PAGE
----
In a secret government agreement granted without approval or debate from lawmakers, the U.S. attorney general recently gave the National Counterterrorism Center sweeping new powers to store dossiers on U.S. citizens, even if they are not suspected of a crime, according to a news report.
Earlier this year, Attorney General Eric Holder granted the center the ability to copy entire government databases holding information on flight records, casino-employee lists, the names of Americans hosting foreign-exchange students and other data, and to store it for up to five years, even without suspicion that someone in the database has committed a crime, according to the Wall Street Journal, which broke the story.
Whereas previously the law prohibited the center from storing data compilations on U.S. citizens unless they were suspected of terrorist activity or were relevant to an ongoing terrorism investigation, the new powers give the center the ability to not only collect and store vast databases of information but also to trawl through and analyze it for suspicious patterns of behavior in order to uncover activity that could launch an investigation.
The changes granted by Holder would also allow databases containing information about U.S. citizens to be shared with foreign governments for their own analysis.
A former senior White House official told the Journal that the new changes were “breathtaking in scope.” (Source: Wall Street Journal via Wired Magazine Online 12.13.12)

Nothing to See Here; Move Along!

Hmm. Chicago, St. Louis, Miami, and Houston. Joint classified exercises between military and local police during rush hour — so everyone sees it. Except no one was told in advance it was going to happen. Citizens thought the exercises, which simulated live gunfire exchanges, were attacks. News reporters, who wanted to know what was going on, were told, “Sorry, it’s classified.”

Like the famous storm troopers line from Star Wars: “Move along. Nothing to see here.” That is the official response to enquiring minds who want to know “what are you doing?” Even the likes of Glen Beck are taking notice.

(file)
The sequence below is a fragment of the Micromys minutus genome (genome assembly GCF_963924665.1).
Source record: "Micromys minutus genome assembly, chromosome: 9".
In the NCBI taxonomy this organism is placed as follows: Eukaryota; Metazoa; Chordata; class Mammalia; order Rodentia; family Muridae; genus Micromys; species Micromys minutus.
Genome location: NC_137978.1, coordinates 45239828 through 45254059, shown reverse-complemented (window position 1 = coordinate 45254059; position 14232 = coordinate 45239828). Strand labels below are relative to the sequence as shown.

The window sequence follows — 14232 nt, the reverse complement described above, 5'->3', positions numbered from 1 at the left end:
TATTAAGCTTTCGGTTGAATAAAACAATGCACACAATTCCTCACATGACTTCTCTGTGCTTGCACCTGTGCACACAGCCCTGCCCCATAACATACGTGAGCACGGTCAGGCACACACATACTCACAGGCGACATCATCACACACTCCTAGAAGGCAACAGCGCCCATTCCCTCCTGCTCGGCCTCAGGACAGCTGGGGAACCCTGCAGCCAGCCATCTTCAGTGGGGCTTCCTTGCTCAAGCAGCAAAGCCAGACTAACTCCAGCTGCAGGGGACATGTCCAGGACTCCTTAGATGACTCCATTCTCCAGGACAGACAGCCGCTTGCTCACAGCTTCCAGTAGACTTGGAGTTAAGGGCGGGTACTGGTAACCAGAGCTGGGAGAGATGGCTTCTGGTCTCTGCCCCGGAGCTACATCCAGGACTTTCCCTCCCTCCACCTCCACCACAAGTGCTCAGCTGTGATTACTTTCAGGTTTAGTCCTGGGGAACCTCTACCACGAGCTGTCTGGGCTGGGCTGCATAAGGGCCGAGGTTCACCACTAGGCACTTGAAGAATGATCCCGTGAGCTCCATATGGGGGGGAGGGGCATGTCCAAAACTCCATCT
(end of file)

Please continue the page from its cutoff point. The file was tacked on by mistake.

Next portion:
I file this under “Things that make me say Hmm.”

Zimbabwe Has No More Money–They Want Yours

Excerpted from Adam Clark Estes, Jan 29, 2013

There are cash-strapped governments and there are broke governments. And then there’s Zimbabwe, which, after paying last week’s government salaries, has just $217 left in the bank…Zimbabwe, the country that’s home to some of the world’s largest plutonium and diamond reserves, literally has the same financial standing as a 14-year-old girl after a really good birthday party. The country’s finance minister admitted, “Last week when we paid civil servants there was $217 [left] in government coffers.” and “The government finances are in paralysis state at the present moment. We are failing to meet our targets.”

. . . The economy started to come apart at the seams in 2000, when President Robert Mugabe seized the land of over 4,000 white-owned farmers, effectively dismantling the country’s agriculture industry. Over the course of the next decade, the country spiraled into an extended period of hyperinflation, the likes of which the world almost never sees. . .

It’s unclear how the Zimbabwean government is going to get itself out this fiscal mess, but whatever it does, it needs to do it quickly. . .The country obviously desperately needs a major change. “But action against corruption probably won’t come until the end of Mugabe’s reign, and a new constitution coming up for a referendum this spring — presuming the funds can be found — might set up the aging autocrat for another term in power,” writes Fernholz.

Until then, looking for quarters under the couch isn’t going to cut it, so Zimbabwe is doing the only thing it can do. “We will be approaching the international community,” Biti said. You’ll never guess who’s most likely to come to the rescue. Hint: They’re big fans of rare minerals.

Author: Adam Clark Estes

Sources
Zimbabwe has $217 in the bank: finance minister, AFP
Zimbabwe only has $217 in the bank, Tim Fernholz, Quartz